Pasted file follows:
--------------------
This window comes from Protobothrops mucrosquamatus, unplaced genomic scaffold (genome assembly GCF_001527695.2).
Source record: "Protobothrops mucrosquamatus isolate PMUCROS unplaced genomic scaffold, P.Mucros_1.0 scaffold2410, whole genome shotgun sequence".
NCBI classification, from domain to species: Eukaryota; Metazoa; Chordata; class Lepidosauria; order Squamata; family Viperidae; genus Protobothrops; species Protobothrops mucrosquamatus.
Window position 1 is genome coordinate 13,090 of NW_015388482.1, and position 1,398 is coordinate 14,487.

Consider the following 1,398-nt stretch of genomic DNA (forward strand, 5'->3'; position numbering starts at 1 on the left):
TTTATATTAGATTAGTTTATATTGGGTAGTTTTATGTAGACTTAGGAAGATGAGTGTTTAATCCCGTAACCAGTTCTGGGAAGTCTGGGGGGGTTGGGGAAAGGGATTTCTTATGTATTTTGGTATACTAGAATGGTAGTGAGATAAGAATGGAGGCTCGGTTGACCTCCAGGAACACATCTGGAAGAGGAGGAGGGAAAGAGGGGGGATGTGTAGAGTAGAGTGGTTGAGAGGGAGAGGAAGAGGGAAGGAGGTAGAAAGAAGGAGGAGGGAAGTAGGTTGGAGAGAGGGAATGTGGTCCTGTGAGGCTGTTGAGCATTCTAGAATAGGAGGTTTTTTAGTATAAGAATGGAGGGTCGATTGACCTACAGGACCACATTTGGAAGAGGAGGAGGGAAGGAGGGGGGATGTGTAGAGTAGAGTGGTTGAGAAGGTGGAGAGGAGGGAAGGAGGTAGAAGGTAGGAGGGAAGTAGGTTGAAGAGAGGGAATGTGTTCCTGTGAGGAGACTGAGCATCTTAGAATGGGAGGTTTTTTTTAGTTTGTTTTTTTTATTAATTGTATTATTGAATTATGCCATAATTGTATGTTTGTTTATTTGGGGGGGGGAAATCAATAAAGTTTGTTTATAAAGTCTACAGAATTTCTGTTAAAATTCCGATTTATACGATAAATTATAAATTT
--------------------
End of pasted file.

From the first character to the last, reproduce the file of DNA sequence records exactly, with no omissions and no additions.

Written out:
This window comes from Protobothrops mucrosquamatus, unplaced genomic scaffold (genome assembly GCF_001527695.2).
Source record: "Protobothrops mucrosquamatus isolate PMUCROS unplaced genomic scaffold, P.Mucros_1.0 scaffold2410, whole genome shotgun sequence".
NCBI classification, from domain to species: Eukaryota; Metazoa; Chordata; class Lepidosauria; order Squamata; family Viperidae; genus Protobothrops; species Protobothrops mucrosquamatus.
Window position 1 is genome coordinate 13,090 of NW_015388482.1, and position 1,398 is coordinate 14,487.

Consider the following 1,398-nt stretch of genomic DNA (forward strand, 5'->3'; position numbering starts at 1 on the left):
TTTATATTAGATTAGTTTATATTGGGTAGTTTTATGTAGACTTAGGAAGATGAGTGTTTAATCCCGTAACCAGTTCTGGGAAGTCTGGGGGGGTTGGGGAAAGGGATTTCTTATGTATTTTGGTATACTAGAATGGTAGTGAGATAAGAATGGAGGCTCGGTTGACCTCCAGGAACACATCTGGAAGAGGAGGAGGGAAAGAGGGGGGATGTGTAGAGTAGAGTGGTTGAGAGGGAGAGGAAGAGGGAAGGAGGTAGAAAGAAGGAGGAGGGAAGTAGGTTGGAGAGAGGGAATGTGGTCCTGTGAGGCTGTTGAGCATTCTAGAATAGGAGGTTTTTTAGTATAAGAATGGAGGGTCGATTGACCTACAGGACCACATTTGGAAGAGGAGGAGGGAAGGAGGGGGGATGTGTAGAGTAGAGTGGTTGAGAAGGTGGAGAGGAGGGAAGGAGGTAGAAGGTAGGAGGGAAGTAGGTTGAAGAGAGGGAATGTGTTCCTGTGAGGAGACTGAGCATCTTAGAATGGGAGGTTTTTTTTAGTTTGTTTTTTTTATTAATTGTATTATTGAATTATGCCATAATTGTATGTTTGTTTATTTGGGGGGGGGAAATCAATAAAGTTTGTTTATAAAGTCTACAGAATTTCTGTTAAAATTCCGATTTATACGATAAATTATAAATTT